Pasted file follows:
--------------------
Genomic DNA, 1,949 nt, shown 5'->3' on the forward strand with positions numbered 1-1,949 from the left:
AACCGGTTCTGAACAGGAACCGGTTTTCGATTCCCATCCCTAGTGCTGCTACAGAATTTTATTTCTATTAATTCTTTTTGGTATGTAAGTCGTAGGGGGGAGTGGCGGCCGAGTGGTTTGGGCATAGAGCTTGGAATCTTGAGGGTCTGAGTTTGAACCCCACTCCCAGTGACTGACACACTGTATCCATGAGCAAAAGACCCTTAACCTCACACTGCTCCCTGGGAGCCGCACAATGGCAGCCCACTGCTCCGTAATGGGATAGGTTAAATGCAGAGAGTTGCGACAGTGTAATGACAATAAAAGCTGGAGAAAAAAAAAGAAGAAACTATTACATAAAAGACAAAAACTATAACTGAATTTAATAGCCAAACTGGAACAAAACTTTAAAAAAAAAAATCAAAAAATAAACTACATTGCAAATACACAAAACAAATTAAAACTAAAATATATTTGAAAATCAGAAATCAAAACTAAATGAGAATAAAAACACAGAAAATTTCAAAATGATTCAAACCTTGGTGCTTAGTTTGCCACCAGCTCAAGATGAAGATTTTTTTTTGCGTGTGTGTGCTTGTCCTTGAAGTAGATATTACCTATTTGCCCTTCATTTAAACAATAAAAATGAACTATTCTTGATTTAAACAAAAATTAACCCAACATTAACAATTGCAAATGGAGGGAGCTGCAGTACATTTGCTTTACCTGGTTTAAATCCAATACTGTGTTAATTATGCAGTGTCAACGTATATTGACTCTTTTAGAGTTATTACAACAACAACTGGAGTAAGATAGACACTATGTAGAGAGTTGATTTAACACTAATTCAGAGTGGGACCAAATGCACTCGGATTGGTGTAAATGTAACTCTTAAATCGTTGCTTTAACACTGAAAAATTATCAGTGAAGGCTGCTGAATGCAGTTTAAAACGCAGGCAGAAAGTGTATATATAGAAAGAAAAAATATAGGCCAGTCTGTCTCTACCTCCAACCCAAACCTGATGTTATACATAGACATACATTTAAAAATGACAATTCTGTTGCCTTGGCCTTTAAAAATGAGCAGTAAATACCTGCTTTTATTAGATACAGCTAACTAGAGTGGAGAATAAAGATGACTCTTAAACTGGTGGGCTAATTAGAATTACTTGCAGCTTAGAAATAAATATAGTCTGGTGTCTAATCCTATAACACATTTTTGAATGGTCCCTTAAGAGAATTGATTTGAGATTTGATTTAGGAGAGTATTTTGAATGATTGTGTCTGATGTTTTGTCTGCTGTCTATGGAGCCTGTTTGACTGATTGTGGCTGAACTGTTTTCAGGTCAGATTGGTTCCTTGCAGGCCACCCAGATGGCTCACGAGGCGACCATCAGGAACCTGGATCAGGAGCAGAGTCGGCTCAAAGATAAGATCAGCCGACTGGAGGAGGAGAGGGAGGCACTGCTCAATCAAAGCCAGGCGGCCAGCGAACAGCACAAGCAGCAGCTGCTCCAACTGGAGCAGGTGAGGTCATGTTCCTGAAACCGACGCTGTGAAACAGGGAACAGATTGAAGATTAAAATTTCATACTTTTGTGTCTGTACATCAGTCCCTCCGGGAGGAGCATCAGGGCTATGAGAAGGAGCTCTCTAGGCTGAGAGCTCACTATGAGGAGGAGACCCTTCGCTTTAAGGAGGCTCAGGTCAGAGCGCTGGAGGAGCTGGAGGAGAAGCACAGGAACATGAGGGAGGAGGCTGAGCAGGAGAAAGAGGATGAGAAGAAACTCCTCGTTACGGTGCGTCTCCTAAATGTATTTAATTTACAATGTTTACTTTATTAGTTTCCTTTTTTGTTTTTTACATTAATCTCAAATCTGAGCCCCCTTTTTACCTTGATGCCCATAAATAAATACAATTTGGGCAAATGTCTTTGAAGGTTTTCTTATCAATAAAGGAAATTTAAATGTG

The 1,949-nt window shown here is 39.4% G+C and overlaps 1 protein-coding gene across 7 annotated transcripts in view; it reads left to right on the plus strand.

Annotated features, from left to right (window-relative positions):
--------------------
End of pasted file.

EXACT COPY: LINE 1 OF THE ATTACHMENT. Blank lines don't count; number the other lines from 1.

Genomic DNA, 1,949 nt, shown 5'->3' on the forward strand with positions numbered 1-1,949 from the left: